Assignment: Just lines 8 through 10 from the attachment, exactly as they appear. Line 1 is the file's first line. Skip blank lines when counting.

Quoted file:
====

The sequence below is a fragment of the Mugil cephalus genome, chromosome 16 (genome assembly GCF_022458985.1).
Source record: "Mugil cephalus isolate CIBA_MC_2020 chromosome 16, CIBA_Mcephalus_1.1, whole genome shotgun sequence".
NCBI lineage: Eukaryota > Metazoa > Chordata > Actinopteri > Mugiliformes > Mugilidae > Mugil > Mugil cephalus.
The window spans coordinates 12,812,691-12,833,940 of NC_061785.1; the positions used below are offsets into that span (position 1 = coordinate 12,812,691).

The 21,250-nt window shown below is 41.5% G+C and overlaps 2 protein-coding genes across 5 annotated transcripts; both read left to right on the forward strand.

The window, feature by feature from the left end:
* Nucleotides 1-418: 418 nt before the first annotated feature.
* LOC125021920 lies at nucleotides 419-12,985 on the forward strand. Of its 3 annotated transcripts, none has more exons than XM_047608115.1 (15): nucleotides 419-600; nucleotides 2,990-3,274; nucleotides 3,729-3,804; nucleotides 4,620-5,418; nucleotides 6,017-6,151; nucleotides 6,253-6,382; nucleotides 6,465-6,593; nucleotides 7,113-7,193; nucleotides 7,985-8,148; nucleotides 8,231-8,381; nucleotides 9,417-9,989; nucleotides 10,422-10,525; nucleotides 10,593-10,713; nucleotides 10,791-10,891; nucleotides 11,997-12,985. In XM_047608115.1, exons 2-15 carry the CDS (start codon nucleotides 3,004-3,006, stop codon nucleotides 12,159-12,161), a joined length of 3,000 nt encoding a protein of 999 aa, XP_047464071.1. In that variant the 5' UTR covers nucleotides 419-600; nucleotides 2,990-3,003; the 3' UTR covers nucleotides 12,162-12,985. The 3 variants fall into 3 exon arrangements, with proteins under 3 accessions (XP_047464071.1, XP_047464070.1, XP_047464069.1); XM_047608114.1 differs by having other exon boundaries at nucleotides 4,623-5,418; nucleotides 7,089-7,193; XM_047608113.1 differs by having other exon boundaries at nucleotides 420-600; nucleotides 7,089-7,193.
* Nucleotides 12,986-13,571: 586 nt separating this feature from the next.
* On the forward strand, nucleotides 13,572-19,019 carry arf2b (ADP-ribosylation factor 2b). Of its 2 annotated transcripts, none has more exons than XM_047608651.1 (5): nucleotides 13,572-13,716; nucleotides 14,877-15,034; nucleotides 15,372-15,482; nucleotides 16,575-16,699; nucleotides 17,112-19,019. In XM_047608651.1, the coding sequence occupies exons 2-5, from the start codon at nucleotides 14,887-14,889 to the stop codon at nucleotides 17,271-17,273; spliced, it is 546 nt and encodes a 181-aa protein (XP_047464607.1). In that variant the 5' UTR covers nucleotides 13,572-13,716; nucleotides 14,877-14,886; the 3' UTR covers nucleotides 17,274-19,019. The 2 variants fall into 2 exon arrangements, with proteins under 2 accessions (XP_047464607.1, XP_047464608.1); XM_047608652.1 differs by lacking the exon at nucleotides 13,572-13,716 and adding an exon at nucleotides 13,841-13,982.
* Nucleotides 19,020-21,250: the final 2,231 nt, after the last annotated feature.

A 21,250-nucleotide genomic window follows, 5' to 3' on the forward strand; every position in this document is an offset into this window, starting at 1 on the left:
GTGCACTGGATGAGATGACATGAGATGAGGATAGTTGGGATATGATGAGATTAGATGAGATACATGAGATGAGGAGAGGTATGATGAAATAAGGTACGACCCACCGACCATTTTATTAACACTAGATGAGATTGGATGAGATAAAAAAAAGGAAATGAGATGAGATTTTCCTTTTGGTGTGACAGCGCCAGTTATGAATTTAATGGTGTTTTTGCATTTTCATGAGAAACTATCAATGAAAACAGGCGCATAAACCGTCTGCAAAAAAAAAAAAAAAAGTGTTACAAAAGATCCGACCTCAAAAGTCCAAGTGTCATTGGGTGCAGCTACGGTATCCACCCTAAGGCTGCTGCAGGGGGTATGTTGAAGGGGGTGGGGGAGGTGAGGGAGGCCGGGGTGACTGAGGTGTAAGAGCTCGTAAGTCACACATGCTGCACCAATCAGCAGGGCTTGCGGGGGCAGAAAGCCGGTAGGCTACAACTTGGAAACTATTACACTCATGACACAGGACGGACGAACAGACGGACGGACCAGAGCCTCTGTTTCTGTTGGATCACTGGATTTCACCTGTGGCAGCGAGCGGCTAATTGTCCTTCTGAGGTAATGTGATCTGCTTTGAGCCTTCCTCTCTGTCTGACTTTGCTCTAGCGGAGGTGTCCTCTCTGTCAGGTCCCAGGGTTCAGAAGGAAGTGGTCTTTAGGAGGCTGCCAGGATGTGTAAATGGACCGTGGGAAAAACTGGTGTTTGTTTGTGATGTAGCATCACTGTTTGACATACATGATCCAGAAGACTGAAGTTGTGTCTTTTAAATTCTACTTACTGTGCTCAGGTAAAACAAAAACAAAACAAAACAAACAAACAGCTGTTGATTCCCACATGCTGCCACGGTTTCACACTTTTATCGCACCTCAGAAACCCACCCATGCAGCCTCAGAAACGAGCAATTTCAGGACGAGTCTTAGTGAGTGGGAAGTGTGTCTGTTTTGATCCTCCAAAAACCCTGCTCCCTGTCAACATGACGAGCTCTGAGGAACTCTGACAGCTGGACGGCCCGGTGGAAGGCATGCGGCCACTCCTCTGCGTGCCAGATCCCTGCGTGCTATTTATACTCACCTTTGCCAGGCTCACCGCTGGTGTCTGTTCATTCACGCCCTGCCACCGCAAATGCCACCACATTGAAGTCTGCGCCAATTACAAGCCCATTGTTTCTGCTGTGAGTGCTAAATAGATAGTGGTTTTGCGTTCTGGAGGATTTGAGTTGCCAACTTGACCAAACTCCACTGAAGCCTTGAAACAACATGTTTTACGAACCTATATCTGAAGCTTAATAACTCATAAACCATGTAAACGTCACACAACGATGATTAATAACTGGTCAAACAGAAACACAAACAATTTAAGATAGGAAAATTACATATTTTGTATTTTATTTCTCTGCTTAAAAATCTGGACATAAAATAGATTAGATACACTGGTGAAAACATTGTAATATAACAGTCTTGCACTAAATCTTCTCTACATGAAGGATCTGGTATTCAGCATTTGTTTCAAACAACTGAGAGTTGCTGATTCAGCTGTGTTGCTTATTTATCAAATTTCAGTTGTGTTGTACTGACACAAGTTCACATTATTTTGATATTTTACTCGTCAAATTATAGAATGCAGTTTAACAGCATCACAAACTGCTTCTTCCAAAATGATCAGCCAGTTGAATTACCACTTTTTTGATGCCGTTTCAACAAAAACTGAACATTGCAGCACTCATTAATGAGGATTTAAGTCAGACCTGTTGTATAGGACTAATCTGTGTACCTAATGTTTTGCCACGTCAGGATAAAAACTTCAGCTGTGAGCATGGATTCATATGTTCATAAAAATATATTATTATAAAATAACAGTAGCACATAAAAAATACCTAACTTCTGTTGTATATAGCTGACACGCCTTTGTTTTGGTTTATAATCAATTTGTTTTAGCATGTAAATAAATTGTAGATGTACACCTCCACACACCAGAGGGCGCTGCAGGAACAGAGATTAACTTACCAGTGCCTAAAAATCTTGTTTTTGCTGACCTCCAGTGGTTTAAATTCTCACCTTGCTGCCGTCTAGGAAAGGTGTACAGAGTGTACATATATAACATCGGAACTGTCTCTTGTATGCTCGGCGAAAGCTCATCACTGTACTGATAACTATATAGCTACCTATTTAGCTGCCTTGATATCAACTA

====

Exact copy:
* LOC125021920 lies at nucleotides 419-12,985 on the forward strand. Of its 3 annotated transcripts, none has more exons than XM_047608115.1 (15): nucleotides 419-600; nucleotides 2,990-3,274; nucleotides 3,729-3,804; nucleotides 4,620-5,418; nucleotides 6,017-6,151; nucleotides 6,253-6,382; nucleotides 6,465-6,593; nucleotides 7,113-7,193; nucleotides 7,985-8,148; nucleotides 8,231-8,381; nucleotides 9,417-9,989; nucleotides 10,422-10,525; nucleotides 10,593-10,713; nucleotides 10,791-10,891; nucleotides 11,997-12,985. In XM_047608115.1, exons 2-15 carry the CDS (start codon nucleotides 3,004-3,006, stop codon nucleotides 12,159-12,161), a joined length of 3,000 nt encoding a protein of 999 aa, XP_047464071.1. In that variant the 5' UTR covers nucleotides 419-600; nucleotides 2,990-3,003; the 3' UTR covers nucleotides 12,162-12,985. The 3 variants fall into 3 exon arrangements, with proteins under 3 accessions (XP_047464071.1, XP_047464070.1, XP_047464069.1); XM_047608114.1 differs by having other exon boundaries at nucleotides 4,623-5,418; nucleotides 7,089-7,193; XM_047608113.1 differs by having other exon boundaries at nucleotides 420-600; nucleotides 7,089-7,193.
* Nucleotides 12,986-13,571: 586 nt separating this feature from the next.
* On the forward strand, nucleotides 13,572-19,019 carry arf2b (ADP-ribosylation factor 2b). Of its 2 annotated transcripts, none has more exons than XM_047608651.1 (5): nucleotides 13,572-13,716; nucleotides 14,877-15,034; nucleotides 15,372-15,482; nucleotides 16,575-16,699; nucleotides 17,112-19,019. In XM_047608651.1, the coding sequence occupies exons 2-5, from the start codon at nucleotides 14,887-14,889 to the stop codon at nucleotides 17,271-17,273; spliced, it is 546 nt and encodes a 181-aa protein (XP_047464607.1). In that variant the 5' UTR covers nucleotides 13,572-13,716; nucleotides 14,877-14,886; the 3' UTR covers nucleotides 17,274-19,019. The 2 variants fall into 2 exon arrangements, with proteins under 2 accessions (XP_047464607.1, XP_047464608.1); XM_047608652.1 differs by lacking the exon at nucleotides 13,572-13,716 and adding an exon at nucleotides 13,841-13,982.